MISSISSIPPI DELTA — Officials charged with protecting the lower Mississippi Delta from devastating floods have filed a court appeal in support of completion of the Yazoo Backwater Project, a flood-control project that has been derailed by the U.S. Environmental Protection Agency.
The appeal was filed with the Fifth U.S. Circuit Court of Appeals by the board of Mississippi Levee Commissioners. The board is represented, free of charge, by attorneys with donor-supported Pacific Legal Foundation, a legal watchdog organization.
The appeal follows a March 31, 2001, ruling by a federal district court that upheld EPA’s “veto” of construction of the key element of the project – a pumping station to reduce the effects of catastrophic flooding in the lower Mississippi Delta. The board had argued that EPA had no authority to intervene in the matter because the project had obtained a special congressional exemption from EPA veto in the early 1980s. The district court, however, held that the evidence was insufficient to show that such an exemption had been intended by Congress.
In the ruling’s wake, Peter Nimrod, chief engineer of the Mississippi Levee Board, said, “This disappointing ruling is not going to stop the board from continuing to devote its full energies to securing adequate flood protection for the people of the South Delta region, as Congress mandated seventy years ago. That mandate remains in effect – and so does our commitment to making sure it’s fulfilled.”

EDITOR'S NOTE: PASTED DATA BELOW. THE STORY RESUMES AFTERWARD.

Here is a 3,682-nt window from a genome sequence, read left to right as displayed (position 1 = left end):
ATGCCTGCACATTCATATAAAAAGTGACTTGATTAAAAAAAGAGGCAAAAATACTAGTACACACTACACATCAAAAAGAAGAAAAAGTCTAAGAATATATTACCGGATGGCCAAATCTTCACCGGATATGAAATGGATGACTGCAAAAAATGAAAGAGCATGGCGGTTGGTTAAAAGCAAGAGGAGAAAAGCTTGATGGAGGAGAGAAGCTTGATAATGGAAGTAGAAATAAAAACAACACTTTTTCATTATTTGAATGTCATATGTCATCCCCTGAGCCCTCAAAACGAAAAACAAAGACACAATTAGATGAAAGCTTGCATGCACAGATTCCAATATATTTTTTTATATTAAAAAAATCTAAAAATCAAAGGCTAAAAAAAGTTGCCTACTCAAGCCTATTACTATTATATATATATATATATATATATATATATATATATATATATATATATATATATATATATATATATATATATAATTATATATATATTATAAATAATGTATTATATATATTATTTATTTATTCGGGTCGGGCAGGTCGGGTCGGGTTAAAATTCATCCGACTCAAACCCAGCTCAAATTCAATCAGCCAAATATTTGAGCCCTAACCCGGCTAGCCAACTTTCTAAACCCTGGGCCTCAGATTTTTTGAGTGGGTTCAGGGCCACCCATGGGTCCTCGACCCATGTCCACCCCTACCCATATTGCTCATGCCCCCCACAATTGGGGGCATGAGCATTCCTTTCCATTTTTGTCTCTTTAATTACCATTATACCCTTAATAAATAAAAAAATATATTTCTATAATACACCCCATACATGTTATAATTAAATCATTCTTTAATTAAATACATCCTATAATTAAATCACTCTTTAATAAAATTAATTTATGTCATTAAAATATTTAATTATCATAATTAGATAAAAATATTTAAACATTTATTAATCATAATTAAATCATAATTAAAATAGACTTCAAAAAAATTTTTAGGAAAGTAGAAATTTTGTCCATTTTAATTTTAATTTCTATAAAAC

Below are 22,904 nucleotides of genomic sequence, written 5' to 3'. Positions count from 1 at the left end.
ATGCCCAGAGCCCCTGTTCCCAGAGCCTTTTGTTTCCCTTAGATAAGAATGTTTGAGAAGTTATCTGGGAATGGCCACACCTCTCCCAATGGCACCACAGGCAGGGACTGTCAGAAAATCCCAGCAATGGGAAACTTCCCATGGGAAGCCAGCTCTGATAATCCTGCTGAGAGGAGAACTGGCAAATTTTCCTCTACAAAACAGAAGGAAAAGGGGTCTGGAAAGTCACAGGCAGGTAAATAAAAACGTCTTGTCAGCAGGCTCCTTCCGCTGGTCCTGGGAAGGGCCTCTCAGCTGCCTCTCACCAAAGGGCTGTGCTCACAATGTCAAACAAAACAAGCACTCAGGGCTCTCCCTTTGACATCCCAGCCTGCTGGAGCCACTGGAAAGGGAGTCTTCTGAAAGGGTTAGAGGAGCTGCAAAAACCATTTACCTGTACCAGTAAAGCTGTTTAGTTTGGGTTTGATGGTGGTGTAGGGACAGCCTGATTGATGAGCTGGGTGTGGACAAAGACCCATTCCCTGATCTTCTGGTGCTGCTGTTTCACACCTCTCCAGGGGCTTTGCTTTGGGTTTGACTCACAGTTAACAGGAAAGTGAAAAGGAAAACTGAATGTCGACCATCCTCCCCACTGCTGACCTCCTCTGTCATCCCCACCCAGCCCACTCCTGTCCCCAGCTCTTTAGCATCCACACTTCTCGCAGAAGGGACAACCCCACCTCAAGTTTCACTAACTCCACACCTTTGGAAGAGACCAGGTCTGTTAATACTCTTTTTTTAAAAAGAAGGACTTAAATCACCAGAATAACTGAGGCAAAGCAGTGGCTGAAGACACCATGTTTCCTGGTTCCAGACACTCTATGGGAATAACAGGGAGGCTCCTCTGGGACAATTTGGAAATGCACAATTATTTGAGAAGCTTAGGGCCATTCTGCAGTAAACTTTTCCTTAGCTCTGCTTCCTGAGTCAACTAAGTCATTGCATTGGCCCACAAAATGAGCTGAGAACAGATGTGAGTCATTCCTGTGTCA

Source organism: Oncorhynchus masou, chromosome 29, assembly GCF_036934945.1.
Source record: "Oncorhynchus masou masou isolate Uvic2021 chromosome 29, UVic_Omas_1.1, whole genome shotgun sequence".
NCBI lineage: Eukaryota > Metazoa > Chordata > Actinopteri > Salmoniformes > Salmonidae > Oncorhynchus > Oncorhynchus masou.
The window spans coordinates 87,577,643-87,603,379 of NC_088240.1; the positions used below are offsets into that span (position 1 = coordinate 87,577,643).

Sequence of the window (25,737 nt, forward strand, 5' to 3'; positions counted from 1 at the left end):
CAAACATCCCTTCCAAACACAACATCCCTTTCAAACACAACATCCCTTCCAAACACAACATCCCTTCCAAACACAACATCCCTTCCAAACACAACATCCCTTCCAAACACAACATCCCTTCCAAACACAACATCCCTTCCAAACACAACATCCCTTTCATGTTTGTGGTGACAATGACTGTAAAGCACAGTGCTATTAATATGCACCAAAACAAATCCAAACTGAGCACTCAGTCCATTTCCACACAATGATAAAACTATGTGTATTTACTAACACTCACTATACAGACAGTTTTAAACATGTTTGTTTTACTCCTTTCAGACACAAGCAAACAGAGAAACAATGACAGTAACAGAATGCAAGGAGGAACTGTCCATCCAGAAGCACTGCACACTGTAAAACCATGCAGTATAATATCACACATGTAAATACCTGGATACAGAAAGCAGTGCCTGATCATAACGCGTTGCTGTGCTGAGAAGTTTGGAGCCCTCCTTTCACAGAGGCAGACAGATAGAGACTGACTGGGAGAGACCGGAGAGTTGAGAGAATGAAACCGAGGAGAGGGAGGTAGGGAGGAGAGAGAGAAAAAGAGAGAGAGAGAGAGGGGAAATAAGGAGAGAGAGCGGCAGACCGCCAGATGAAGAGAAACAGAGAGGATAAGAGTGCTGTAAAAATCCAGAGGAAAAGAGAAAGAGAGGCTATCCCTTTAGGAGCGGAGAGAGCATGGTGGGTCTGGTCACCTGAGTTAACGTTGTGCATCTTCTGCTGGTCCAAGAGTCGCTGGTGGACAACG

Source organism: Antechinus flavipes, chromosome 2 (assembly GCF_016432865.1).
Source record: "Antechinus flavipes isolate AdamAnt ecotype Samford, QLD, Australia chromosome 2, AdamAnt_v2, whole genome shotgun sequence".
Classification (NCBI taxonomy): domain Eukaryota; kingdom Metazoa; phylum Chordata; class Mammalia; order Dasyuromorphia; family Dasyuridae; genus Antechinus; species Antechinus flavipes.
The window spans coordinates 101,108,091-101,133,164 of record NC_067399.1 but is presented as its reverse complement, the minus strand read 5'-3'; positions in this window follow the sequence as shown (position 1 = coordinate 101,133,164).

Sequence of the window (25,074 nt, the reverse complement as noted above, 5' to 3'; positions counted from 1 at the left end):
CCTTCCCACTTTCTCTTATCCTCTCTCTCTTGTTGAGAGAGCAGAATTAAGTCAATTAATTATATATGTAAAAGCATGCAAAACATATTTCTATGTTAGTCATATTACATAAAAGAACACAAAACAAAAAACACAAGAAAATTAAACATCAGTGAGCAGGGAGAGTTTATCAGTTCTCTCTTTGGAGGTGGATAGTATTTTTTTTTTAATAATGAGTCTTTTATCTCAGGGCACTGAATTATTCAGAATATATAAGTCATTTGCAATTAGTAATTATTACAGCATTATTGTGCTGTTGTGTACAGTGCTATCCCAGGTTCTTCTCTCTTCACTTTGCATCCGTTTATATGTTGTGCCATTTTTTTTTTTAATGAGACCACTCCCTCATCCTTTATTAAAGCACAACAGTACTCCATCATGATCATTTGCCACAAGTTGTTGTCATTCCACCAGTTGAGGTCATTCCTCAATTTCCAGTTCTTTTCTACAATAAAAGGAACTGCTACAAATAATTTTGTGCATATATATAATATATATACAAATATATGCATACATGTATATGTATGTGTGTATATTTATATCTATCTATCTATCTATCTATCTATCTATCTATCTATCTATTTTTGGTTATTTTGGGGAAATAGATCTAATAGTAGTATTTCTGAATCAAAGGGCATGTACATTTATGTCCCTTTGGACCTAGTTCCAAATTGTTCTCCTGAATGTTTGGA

The EPA vetoed the pump project in August 2008, claiming that the project would harm wetlands. However, the Clean Water Act (Section 404(r)) prohibits EPA from vetoing any project approved by Congress prior to Dec. 27, 1977, when the environmental impacts of the project were made known to Congress before construction began. Such is the case with the proposed pumping station for the Yazoo Backwater Project, this lawsuit contends.
The board of Mississippi Levee Commissioners found out about the transmittal to Congress of the 1982 environmental impact statement through a Freedom of Information Act request two years ago. The board notified the EPA of its discovery, but the EPA nevertheless went forward with issuing its veto of the pump station.
Source: Pacific Legal Foundation
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